Learning From Security Breaches in Higher Education
Higher education is highly prone to threats and risks that target their financial systems and student retention. The increased adoption of mobile technology promotes the proliferation of security threats in institutions of higher learning. Security breaches occur through hacking, disclosure, physical loss of data, portable, and stationary devices affecting the institutions negatively. Not only are security breaches in higher education costs but they tarnish the reputation of the breached institution. Many institutions of higher learning believe they are immune.
Security Breaches in Higher Education
Protecting Admission data: A multifactor authentication platform
In March 2019, hackers accessed admission information from colleges in Oberlin, Hamilton, and Grinnell. Through spear phishing, they sent out emails holding confidential information such as birthdate; they were able to entice the college affiliates to click on malicious links to reset login credentials. The attack was linked to Slate, a system software widely used by over 800 institutions of higher learning globally to manage applicant’s data.
The lack of a multifactor authentication process for single-login systems exposed the software to the cyber-attack. Not only was it a hassle for the colleges to notify students whose data was breached but the institution’s reputation was at stake. If students are worried about the security of their non-public data, they will opt to enroll in institutions that guarantee string cybersecurity over their data.
Importance of protecting Emails
A breach at Florida Keys Community college exposed the health and personal information including names, dates of birth, addresses, Social Security numbers, passport information, usernames, and passwords of employees. The cyber-attack was found to have occurred between May and November 2018. The estimated loss according to the 2018 Ponemon Cost of a Data Breach Report amounted to 167 days in regards to the meantime it took to identify the breach and seven days to contain the risks. Based on the annual averages for similar cases, the Florida Keys Community College response rate was above average for identity and responded to the incident.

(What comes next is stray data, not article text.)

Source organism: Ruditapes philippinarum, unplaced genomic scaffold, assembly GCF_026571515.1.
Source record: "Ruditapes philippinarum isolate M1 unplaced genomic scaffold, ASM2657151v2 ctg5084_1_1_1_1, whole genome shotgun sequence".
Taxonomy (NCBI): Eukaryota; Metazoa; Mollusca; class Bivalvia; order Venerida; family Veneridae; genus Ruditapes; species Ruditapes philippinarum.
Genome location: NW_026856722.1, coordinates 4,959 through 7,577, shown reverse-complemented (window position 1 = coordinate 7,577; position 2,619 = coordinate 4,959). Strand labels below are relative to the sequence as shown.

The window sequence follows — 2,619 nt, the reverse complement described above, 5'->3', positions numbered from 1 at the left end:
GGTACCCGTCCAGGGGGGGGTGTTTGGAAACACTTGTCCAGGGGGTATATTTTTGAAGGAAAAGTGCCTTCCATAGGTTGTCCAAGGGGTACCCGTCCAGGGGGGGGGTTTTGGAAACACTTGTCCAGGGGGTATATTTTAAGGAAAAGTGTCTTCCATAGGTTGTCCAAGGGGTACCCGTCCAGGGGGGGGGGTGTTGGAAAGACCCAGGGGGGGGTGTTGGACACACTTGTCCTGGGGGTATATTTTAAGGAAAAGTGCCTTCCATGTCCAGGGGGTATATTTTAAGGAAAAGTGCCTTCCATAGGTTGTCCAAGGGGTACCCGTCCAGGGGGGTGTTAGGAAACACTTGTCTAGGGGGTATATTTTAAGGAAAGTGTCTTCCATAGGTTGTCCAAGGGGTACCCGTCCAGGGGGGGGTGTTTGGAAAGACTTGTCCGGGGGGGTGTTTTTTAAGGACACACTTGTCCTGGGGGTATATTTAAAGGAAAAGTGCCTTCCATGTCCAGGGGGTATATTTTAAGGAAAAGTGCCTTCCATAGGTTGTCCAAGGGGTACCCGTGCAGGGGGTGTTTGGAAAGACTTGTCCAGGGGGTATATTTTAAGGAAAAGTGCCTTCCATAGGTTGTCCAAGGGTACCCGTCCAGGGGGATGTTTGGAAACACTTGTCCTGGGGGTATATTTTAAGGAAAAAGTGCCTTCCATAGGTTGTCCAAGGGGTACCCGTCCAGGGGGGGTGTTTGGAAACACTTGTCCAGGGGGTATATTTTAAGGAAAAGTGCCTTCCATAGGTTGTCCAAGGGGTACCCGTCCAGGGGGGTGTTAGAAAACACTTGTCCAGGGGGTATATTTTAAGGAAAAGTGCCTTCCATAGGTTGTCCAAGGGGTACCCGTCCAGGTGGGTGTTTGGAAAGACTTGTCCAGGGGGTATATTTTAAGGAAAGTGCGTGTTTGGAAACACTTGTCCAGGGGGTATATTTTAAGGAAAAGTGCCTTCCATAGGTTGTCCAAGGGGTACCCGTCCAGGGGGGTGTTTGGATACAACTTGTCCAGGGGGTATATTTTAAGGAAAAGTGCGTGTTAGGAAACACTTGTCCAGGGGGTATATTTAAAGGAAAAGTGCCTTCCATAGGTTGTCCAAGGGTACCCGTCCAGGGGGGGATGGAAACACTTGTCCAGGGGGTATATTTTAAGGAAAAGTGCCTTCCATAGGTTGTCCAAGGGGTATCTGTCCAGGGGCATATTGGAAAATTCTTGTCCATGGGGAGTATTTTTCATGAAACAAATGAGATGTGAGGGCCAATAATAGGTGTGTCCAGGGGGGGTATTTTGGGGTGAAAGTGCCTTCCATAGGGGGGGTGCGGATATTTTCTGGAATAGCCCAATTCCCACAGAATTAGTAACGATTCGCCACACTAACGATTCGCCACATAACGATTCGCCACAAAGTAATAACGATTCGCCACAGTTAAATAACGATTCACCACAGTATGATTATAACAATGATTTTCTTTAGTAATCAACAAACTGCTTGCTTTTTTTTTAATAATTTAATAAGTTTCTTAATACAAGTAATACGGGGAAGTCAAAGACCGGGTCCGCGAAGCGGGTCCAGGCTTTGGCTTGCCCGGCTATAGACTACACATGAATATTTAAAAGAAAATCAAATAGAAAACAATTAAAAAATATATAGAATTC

The attack on emails of the institution allowed the cybercriminals to manipulate vulnerabilities found in the IP and domain configurations, server connections, and SMTP authentication controls, making it crucial for your college or university to implement proactive and preemptive cybersecurity strategies on affiliate’s email addresses.
Vendor Risk management in protecting students’ records
In 2015, NolijWeb, a Software-as-a-Solution strategy implemented by Stanford Daily allowed students to access their Common Application Forms online. The system required the students to use their identification numbers as part of their records URL meaning that changing a few characters allowed third parties to access the files.
A student on campus had identified the vulnerability in the management system. Immediately after, Stanford disabled and suspended the access of the application forms, which were protected by the Family Educational Rights and Privacy Act (FERPA). The regular audits on the system, which required a user to use authenticated student login to access the site exposed the third-party content threat.
In 2017, Stanford suffered a similar breach where an authorization error in the University-wide files sharing system allowed any users with an Andrew File System to access preparation files for sexual assault cases. The data breach was also found in the Graduate School of Business where the site leaked nonpublic employee information.